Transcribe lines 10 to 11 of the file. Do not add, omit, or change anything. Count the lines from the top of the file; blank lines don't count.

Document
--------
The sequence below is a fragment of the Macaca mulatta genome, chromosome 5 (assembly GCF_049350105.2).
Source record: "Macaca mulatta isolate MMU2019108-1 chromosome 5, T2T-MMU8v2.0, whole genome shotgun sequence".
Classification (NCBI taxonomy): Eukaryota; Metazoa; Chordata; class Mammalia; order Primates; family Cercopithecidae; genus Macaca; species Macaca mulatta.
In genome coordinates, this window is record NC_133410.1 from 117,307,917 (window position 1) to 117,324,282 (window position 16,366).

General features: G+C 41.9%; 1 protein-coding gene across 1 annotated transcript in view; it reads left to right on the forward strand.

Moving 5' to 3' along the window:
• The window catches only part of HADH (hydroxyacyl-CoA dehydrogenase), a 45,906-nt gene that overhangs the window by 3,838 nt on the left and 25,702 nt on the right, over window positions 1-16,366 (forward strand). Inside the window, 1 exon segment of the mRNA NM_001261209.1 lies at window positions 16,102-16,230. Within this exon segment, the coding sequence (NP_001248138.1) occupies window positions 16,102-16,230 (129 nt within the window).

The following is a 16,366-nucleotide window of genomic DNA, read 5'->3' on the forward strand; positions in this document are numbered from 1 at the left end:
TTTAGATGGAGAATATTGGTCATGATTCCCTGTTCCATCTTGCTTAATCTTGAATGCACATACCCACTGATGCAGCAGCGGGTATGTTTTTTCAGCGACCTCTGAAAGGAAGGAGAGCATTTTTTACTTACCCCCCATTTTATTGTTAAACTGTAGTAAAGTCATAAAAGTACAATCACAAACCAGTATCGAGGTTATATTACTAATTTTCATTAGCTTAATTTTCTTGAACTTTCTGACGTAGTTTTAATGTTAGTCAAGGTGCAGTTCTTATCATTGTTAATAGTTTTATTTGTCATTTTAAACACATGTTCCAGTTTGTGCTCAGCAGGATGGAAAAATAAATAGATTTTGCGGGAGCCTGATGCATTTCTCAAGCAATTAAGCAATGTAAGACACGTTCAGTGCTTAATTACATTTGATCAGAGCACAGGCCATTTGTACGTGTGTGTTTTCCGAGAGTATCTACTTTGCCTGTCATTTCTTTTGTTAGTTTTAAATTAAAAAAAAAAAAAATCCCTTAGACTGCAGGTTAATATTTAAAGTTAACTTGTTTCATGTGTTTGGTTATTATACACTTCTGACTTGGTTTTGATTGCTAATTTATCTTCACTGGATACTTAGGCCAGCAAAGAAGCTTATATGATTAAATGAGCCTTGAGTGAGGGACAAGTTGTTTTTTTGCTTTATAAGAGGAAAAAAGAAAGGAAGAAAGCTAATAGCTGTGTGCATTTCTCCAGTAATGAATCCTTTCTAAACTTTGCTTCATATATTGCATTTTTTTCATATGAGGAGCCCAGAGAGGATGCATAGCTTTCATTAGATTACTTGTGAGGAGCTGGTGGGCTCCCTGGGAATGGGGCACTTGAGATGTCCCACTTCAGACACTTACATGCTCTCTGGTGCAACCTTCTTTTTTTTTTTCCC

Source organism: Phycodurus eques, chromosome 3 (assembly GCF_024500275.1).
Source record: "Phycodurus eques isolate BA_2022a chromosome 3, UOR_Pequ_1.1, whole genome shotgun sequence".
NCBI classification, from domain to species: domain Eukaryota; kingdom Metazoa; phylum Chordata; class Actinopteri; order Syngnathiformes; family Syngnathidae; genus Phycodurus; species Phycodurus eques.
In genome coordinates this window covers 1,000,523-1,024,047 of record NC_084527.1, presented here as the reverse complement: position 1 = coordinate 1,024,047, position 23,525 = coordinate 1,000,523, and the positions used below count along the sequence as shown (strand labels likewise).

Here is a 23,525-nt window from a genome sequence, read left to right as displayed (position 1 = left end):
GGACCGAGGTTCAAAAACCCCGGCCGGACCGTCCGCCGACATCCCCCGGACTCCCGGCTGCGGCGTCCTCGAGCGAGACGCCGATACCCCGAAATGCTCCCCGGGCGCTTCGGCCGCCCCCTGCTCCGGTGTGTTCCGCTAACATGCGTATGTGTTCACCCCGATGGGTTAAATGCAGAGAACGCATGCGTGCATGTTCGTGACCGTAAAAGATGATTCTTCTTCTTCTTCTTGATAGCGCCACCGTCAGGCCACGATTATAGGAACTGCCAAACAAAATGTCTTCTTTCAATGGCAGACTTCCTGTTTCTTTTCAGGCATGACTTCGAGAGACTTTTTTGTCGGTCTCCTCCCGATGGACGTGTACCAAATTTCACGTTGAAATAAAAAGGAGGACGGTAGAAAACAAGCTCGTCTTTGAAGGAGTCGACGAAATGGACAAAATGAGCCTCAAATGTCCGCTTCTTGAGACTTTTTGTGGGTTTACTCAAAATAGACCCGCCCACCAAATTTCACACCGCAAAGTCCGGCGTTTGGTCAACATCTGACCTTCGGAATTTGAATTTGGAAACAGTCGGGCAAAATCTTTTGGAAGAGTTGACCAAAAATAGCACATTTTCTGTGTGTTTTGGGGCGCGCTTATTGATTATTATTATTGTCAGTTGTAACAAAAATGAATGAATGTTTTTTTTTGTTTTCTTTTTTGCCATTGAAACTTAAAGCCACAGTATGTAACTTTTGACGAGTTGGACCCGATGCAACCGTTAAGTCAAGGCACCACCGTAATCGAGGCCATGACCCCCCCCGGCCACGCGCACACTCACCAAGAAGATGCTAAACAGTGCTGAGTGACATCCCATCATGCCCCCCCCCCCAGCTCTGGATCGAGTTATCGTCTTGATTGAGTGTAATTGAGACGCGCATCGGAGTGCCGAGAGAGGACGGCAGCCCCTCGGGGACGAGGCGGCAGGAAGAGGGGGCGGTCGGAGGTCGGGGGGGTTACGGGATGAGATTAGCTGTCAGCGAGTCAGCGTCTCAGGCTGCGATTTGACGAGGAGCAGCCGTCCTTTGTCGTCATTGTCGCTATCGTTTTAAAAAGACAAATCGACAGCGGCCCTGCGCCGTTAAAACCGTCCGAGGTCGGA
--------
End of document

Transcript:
Source organism: Phycodurus eques, chromosome 3 (assembly GCF_024500275.1).
Source record: "Phycodurus eques isolate BA_2022a chromosome 3, UOR_Pequ_1.1, whole genome shotgun sequence".